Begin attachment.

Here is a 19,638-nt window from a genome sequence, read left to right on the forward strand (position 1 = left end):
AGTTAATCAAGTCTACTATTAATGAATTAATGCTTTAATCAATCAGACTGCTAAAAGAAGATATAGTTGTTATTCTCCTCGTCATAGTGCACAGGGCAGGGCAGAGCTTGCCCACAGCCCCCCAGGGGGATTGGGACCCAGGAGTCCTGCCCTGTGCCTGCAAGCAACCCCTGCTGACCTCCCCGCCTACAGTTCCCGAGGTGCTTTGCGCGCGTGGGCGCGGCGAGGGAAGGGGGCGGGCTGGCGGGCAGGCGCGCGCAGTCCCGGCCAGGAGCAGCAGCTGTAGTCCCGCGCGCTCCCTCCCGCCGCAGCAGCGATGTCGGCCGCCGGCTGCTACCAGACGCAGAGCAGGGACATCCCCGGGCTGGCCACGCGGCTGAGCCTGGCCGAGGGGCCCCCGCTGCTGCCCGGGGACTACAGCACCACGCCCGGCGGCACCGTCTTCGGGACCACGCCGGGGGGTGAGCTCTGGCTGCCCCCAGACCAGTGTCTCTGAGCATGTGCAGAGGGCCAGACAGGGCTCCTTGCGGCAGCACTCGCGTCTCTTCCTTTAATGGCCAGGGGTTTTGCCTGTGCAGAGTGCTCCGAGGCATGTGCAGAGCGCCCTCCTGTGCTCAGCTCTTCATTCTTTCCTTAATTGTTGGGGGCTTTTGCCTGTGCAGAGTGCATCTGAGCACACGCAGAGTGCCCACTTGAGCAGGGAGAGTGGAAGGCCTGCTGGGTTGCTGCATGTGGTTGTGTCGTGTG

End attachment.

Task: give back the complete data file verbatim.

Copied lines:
Here is a 19,638-nt window from a genome sequence, read left to right on the forward strand (position 1 = left end):
AGTTAATCAAGTCTACTATTAATGAATTAATGCTTTAATCAATCAGACTGCTAAAAGAAGATATAGTTGTTATTCTCCTCGTCATAGTGCACAGGGCAGGGCAGAGCTTGCCCACAGCCCCCCAGGGGGATTGGGACCCAGGAGTCCTGCCCTGTGCCTGCAAGCAACCCCTGCTGACCTCCCCGCCTACAGTTCCCGAGGTGCTTTGCGCGCGTGGGCGCGGCGAGGGAAGGGGGCGGGCTGGCGGGCAGGCGCGCGCAGTCCCGGCCAGGAGCAGCAGCTGTAGTCCCGCGCGCTCCCTCCCGCCGCAGCAGCGATGTCGGCCGCCGGCTGCTACCAGACGCAGAGCAGGGACATCCCCGGGCTGGCCACGCGGCTGAGCCTGGCCGAGGGGCCCCCGCTGCTGCCCGGGGACTACAGCACCACGCCCGGCGGCACCGTCTTCGGGACCACGCCGGGGGGTGAGCTCTGGCTGCCCCCAGACCAGTGTCTCTGAGCATGTGCAGAGGGCCAGACAGGGCTCCTTGCGGCAGCACTCGCGTCTCTTCCTTTAATGGCCAGGGGTTTTGCCTGTGCAGAGTGCTCCGAGGCATGTGCAGAGCGCCCTCCTGTGCTCAGCTCTTCATTCTTTCCTTAATTGTTGGGGGCTTTTGCCTGTGCAGAGTGCATCTGAGCACACGCAGAGTGCCCACTTGAGCAGGGAGAGTGGAAGGCCTGCTGGGTTGCTGCATGTGGTTGTGTCGTGTG